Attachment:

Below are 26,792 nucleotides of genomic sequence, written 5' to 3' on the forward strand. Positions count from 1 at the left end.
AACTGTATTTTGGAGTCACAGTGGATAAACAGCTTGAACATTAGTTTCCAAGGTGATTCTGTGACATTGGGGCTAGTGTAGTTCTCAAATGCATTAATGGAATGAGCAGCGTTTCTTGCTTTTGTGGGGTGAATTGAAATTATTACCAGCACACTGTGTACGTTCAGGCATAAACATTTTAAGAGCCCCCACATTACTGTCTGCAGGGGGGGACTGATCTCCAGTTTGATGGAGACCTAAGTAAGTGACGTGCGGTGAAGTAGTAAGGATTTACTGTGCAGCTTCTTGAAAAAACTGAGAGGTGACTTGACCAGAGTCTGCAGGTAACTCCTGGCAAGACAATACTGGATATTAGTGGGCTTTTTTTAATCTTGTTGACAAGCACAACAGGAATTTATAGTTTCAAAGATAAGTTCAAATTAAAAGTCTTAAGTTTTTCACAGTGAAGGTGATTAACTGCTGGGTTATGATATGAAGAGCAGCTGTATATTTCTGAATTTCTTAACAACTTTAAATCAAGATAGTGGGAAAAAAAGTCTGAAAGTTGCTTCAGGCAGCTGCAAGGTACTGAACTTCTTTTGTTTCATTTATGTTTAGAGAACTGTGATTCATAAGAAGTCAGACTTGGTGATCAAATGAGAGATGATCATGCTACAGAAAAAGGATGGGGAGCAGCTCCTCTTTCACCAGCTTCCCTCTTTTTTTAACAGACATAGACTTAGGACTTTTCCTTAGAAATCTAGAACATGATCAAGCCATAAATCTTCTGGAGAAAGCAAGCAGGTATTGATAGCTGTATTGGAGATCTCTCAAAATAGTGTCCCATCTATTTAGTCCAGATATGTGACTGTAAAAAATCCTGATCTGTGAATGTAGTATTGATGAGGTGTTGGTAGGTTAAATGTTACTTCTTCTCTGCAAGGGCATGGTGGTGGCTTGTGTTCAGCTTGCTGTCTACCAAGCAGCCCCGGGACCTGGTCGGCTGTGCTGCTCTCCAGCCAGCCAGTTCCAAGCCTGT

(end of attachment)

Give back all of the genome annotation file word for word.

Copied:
Below are 26,792 nucleotides of genomic sequence, written 5' to 3' on the forward strand. Positions count from 1 at the left end.
AACTGTATTTTGGAGTCACAGTGGATAAACAGCTTGAACATTAGTTTCCAAGGTGATTCTGTGACATTGGGGCTAGTGTAGTTCTCAAATGCATTAATGGAATGAGCAGCGTTTCTTGCTTTTGTGGGGTGAATTGAAATTATTACCAGCACACTGTGTACGTTCAGGCATAAACATTTTAAGAGCCCCCACATTACTGTCTGCAGGGGGGGACTGATCTCCAGTTTGATGGAGACCTAAGTAAGTGACGTGCGGTGAAGTAGTAAGGATTTACTGTGCAGCTTCTTGAAAAAACTGAGAGGTGACTTGACCAGAGTCTGCAGGTAACTCCTGGCAAGACAATACTGGATATTAGTGGGCTTTTTTTAATCTTGTTGACAAGCACAACAGGAATTTATAGTTTCAAAGATAAGTTCAAATTAAAAGTCTTAAGTTTTTCACAGTGAAGGTGATTAACTGCTGGGTTATGATATGAAGAGCAGCTGTATATTTCTGAATTTCTTAACAACTTTAAATCAAGATAGTGGGAAAAAAAGTCTGAAAGTTGCTTCAGGCAGCTGCAAGGTACTGAACTTCTTTTGTTTCATTTATGTTTAGAGAACTGTGATTCATAAGAAGTCAGACTTGGTGATCAAATGAGAGATGATCATGCTACAGAAAAAGGATGGGGAGCAGCTCCTCTTTCACCAGCTTCCCTCTTTTTTTAACAGACATAGACTTAGGACTTTTCCTTAGAAATCTAGAACATGATCAAGCCATAAATCTTCTGGAGAAAGCAAGCAGGTATTGATAGCTGTATTGGAGATCTCTCAAAATAGTGTCCCATCTATTTAGTCCAGATATGTGACTGTAAAAAATCCTGATCTGTGAATGTAGTATTGATGAGGTGTTGGTAGGTTAAATGTTACTTCTTCTCTGCAAGGGCATGGTGGTGGCTTGTGTTCAGCTTGCTGTCTACCAAGCAGCCCCGGGACCTGGTCGGCTGTGCTGCTCTCCAGCCAGCCAGTTCCAAGCCTGT